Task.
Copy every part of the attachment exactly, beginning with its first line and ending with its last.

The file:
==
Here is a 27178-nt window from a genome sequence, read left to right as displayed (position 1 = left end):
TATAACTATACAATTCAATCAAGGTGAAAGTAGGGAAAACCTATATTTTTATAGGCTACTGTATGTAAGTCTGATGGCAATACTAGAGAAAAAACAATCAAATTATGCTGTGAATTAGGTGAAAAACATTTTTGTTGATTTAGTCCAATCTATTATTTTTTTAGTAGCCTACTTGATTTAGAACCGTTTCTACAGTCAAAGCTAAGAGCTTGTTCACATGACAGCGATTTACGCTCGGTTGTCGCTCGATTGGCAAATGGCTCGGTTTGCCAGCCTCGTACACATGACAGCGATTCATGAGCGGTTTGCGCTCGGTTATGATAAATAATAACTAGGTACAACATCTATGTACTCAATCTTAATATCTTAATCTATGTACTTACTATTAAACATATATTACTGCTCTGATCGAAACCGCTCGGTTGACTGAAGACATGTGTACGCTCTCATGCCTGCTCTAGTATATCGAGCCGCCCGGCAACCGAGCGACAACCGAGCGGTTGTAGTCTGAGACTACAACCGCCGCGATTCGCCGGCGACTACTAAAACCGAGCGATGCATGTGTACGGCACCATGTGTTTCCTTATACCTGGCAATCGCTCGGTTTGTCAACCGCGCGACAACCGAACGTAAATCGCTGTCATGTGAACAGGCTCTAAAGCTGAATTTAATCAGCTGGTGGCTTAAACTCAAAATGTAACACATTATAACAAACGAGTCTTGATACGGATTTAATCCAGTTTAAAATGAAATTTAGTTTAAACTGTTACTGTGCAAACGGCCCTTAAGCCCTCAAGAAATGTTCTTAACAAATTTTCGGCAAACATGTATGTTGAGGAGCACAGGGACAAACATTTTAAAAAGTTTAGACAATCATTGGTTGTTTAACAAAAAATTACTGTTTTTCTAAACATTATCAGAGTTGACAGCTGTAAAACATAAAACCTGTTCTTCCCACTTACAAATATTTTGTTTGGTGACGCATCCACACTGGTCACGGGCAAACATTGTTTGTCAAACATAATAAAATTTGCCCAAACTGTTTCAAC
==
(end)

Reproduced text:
Here is a 27178-nt window from a genome sequence, read left to right as displayed (position 1 = left end):
TATAACTATACAATTCAATCAAGGTGAAAGTAGGGAAAACCTATATTTTTATAGGCTACTGTATGTAAGTCTGATGGCAATACTAGAGAAAAAACAATCAAATTATGCTGTGAATTAGGTGAAAAACATTTTTGTTGATTTAGTCCAATCTATTATTTTTTTAGTAGCCTACTTGATTTAGAACCGTTTCTACAGTCAAAGCTAAGAGCTTGTTCACATGACAGCGATTTACGCTCGGTTGTCGCTCGATTGGCAAATGGCTCGGTTTGCCAGCCTCGTACACATGACAGCGATTCATGAGCGGTTTGCGCTCGGTTATGATAAATAATAACTAGGTACAACATCTATGTACTCAATCTTAATATCTTAATCTATGTACTTACTATTAAACATATATTACTGCTCTGATCGAAACCGCTCGGTTGACTGAAGACATGTGTACGCTCTCATGCCTGCTCTAGTATATCGAGCCGCCCGGCAACCGAGCGACAACCGAGCGGTTGTAGTCTGAGACTACAACCGCCGCGATTCGCCGGCGACTACTAAAACCGAGCGATGCATGTGTACGGCACCATGTGTTTCCTTATACCTGGCAATCGCTCGGTTTGTCAACCGCGCGACAACCGAACGTAAATCGCTGTCATGTGAACAGGCTCTAAAGCTGAATTTAATCAGCTGGTGGCTTAAACTCAAAATGTAACACATTATAACAAACGAGTCTTGATACGGATTTAATCCAGTTTAAAATGAAATTTAGTTTAAACTGTTACTGTGCAAACGGCCCTTAAGCCCTCAAGAAATGTTCTTAACAAATTTTCGGCAAACATGTATGTTGAGGAGCACAGGGACAAACATTTTAAAAAGTTTAGACAATCATTGGTTGTTTAACAAAAAATTACTGTTTTTCTAAACATTATCAGAGTTGACAGCTGTAAAACATAAAACCTGTTCTTCCCACTTACAAATATTTTGTTTGGTGACGCATCCACACTGGTCACGGGCAAACATTGTTTGTCAAACATAATAAAATTTGCCCAAACTGTTTCAAC